Depth through thought
OUCC News 11th October 2006
Volume 16, Number 8
|DTT Volume 16 Index
Editor: Peter Devlin: firstname.lastname@example.org
Please, please, please send me material to include in DTT .... the more frequently material gets sent to me, the more often I can put DTT out.
Here are the trips for Michaelmas Term '06.
Week 2, 20-22 Oct, Mendip staying at SMCC, no permit, coordinator: Tom Evans
Week 3: 28-29 Oct, Wales staying at SWCC, coordinator: Lou Maurice
Week 4, 3-5 Nov, Dales staying at BPF, permits: Sunday Rumbling, coordinator: TBD
Week 6, 17-19 Nov, Derbyshire staying at TSG, permits: Titan/JH Saturday, Peak Cavern Sunday, coordinator: Jonathan Cooper, but needs an Oxford based coordinator
Week 8, 1-3 Dec, Wales staying at SWCC, no permit, coordinator: TBD
22 Dec - 1 Jan 07, Dales staying at BPF, permits: Deaths Head/Big Meanie, Penyghent
Once you have whetted your appetite for caving, whether by getting underground with us, watching Tim's video or just meeting us, you may consider subscribing to Depth Through Thought, OUCC's occasional Newsletter. Back issues of DTT can be found on the website ( http://www.oucc.org.uk/dtt/dttmain.htm). Hidden in there are various gems of write-ups of novice trips. To receive DTT electronically, go to http://www.oucc.org.uk/current/mailists.htm and follow the directions (also useful are the OUCC local stuff and OUCC all members email distributions). The frequency of publication of DTT depends on members submitting material, so if you have enjoyed you first trip underground, why not write up your impressions? You might even shame the old lags into writing a contribution. ..... in the meantime and more importantly ... come caving ;-)
As I arrived in Oviedo bus station and bumped into El Jefe Chris Sinadinos en route to Barcelona for a few days break from the Picos, I knew the portents were good. I wasn't to be disappointed. The small team at Ario reported that the Chicago entrance pitch-ramp series appeared to have come to an end with the descent of a good 50 m pitch, 'the Boys are Back'. I was keen to get down as soon as possible. Not for the first time Dave Legg did the decent thing and offered to take the expedition newcomer down to the bottom. In spite of his and Jill's post-midnight return the night before, we set off down at the classic Picos start time of 4 pm on Monday. I was impressed with how rapidly the pitches opened out, but the ramp at the bottom of many meant for a slow gain in depth. However at the bottom of the final pitch, a hop over a hole in the floor lead along a short meander to a climb and short pitch down to another sizeable drop. The head of the 40 m deep 'Crystal Ship' shone with pockets of quartz-like crystals. At the bottom the rift continued with another short pitch which we left for the next team. Gavin and Gareth descended this the next day to a ramp up, and dropped a further 45 m pitch before a defective bolting hammer curtailed their trip at the head of another pitch.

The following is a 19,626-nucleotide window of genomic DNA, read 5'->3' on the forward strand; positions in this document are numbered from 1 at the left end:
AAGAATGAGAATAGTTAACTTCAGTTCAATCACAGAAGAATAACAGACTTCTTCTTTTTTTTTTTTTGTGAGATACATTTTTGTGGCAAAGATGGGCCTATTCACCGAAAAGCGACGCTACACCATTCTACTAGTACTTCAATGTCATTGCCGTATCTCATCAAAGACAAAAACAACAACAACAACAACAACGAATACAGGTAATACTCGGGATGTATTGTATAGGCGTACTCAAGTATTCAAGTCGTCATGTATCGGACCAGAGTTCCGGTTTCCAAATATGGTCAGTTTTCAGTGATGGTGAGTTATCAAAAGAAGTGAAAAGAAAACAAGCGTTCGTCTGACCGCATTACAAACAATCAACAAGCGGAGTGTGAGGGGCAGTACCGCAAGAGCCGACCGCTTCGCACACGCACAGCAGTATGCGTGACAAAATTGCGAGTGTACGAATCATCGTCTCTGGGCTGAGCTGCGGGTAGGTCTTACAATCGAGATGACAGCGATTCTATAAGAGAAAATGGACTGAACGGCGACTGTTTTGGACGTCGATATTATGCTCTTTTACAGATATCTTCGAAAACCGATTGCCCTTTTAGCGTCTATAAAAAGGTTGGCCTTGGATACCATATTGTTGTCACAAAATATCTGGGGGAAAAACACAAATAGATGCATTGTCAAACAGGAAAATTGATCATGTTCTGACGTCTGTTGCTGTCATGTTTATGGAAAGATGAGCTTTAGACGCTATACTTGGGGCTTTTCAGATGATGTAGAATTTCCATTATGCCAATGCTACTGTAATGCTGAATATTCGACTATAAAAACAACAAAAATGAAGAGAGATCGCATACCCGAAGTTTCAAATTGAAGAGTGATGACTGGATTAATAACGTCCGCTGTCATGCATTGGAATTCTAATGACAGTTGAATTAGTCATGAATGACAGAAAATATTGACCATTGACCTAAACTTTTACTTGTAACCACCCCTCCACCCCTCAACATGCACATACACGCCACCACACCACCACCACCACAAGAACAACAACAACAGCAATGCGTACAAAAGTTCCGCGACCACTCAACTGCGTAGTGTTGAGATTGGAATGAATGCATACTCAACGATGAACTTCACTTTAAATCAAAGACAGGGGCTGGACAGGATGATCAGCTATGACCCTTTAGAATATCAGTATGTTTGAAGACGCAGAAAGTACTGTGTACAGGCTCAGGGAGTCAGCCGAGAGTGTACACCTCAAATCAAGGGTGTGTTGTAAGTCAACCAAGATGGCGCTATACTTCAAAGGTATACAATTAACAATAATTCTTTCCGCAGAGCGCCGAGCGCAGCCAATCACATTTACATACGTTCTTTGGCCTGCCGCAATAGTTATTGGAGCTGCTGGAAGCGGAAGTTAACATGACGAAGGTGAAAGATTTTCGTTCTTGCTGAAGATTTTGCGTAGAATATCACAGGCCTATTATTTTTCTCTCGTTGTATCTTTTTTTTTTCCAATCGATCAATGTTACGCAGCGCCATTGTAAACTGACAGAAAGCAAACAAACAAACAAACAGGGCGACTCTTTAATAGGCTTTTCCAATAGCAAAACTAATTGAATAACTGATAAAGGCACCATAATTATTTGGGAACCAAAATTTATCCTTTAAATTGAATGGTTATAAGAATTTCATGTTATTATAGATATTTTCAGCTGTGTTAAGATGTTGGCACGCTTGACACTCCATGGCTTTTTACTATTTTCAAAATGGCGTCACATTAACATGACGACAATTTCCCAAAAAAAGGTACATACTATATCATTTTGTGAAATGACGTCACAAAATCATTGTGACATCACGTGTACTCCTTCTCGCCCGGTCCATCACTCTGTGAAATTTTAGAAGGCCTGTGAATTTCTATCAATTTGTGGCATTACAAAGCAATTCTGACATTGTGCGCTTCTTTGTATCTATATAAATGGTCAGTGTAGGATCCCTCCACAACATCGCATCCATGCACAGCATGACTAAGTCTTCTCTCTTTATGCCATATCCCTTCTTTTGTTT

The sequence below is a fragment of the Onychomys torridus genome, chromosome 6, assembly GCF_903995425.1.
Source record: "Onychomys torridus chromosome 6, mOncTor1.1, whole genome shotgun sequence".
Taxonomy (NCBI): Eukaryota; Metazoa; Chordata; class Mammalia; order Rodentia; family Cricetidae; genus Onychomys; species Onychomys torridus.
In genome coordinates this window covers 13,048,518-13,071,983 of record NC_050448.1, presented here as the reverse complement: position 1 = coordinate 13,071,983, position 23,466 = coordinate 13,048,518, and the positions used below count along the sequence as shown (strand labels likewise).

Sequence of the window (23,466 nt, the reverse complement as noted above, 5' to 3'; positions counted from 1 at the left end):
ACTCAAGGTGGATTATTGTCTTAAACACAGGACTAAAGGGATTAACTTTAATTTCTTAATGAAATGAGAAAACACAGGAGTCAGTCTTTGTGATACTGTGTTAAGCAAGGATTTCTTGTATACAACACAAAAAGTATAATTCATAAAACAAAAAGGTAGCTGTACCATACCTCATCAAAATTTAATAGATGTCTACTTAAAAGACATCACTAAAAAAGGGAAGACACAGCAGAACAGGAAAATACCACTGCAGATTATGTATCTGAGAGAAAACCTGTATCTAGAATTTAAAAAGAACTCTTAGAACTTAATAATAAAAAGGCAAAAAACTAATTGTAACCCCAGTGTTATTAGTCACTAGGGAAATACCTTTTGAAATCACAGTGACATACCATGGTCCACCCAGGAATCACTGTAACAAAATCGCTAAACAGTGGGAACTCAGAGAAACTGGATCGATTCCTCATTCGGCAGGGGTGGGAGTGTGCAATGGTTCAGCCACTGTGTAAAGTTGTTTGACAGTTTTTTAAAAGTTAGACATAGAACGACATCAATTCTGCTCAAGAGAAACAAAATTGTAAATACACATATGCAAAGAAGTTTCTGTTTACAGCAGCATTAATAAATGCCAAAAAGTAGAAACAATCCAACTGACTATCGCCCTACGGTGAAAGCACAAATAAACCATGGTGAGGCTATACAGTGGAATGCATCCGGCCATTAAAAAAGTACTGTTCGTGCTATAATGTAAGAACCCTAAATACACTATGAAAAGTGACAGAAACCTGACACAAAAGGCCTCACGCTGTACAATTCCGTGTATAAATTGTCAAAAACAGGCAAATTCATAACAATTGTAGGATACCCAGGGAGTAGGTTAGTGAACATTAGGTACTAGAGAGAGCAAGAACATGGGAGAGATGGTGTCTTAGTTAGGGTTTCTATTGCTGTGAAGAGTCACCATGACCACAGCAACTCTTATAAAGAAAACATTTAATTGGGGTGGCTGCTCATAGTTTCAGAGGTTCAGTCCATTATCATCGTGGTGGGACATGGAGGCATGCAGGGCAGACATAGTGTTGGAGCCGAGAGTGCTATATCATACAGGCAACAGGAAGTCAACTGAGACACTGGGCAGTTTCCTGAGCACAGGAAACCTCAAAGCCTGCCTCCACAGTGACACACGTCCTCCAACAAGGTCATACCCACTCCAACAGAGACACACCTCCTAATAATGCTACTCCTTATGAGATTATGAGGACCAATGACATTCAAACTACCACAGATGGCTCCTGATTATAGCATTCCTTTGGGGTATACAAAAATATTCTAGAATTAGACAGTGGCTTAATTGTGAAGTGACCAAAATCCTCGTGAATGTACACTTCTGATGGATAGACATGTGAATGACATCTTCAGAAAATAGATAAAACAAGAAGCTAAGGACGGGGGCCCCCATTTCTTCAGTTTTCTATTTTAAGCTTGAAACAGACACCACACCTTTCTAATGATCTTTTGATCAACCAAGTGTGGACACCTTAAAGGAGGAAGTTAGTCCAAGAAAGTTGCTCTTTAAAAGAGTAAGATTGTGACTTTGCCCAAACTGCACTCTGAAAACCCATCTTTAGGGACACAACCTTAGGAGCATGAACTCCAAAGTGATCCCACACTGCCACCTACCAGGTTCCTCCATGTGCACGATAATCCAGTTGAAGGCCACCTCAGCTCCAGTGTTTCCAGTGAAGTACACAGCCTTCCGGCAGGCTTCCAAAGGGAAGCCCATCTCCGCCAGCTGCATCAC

Jill and Peter departed, and Mike Hopley and Chris S. arrived. Once more Dave took the newbie, Mike, down on his third deep trip in 4 days. He was repaid for this generosity of spirit by aggravating an incipient shoulder injury which put him out of action for the rest of his expedition.
For me, the crowning trip of the expedition was with Chris and Mike. I had a good feeling about the trip as we set off down shortly after midday with plenty of gear and a 10 am call-out. At the limit of exploration, 2 wires and a couple of deviations saw us down to a ledge; a bit of faffing changing to a longer rope saw us down to the bottom of the 40 m pitch. The rift was now doubling back from the direction at the head of the previous 2 pitches. Exploration fever carried Chris down a 4 m climb; while I rigged it, he simultaneously rigged the next short drop for maximum efficiency. The next 10 m pitch needed a couple of bolts. Neither Mike nor Chris had put in a bolt underground before, so it was the ideal opportunity for them to learn. Mike was first down the pitch on this his first ever pushing trip. Chris rapidly joined him and they were soon hurling rocks down the rift beyond. " .... three, four, CRASH!" They suggested it was my turn to rig.
A spike, 2 bolts, and the Y-hang slid gently into an enormous, smooth-walled shaft quite unlike the rough walls up to this point. Just as I was worrying about what to do when I reached the knot at the end of the rope, at -55 m I landed on a small balcony. Chris and Mike brought the rest of the rope down, and 2 wires saw us safely down to a large ledge. The pitch continued for some 20-30 m down a steep ramp. A large projection from the wall offered an excellent deviation. I traversed out as far as I could, and after a few attempts lassoed the spike with a long sling and sat on the rope. Chris passed me a bag, and as I leant over to take it the entire chunk of wall peeled away, shrugged off the sling and crashed loudly down to the bottom of the pitch, leaving a 2 m high scar where it had parted from the wall. I think Mike got the biggest surprise as he was looking directly at the rock just as it leapt into space. An alternative deviation took me some 15 m down the pitch, where it looked as though this our last rope would run out, or at least more rigging would be required to reach the bottom. It was time to call it a day and survey out. By the time we had surveyed to the top of Gavin & Gareth's last pitch, 170 m surveyed depth had been added to the cave.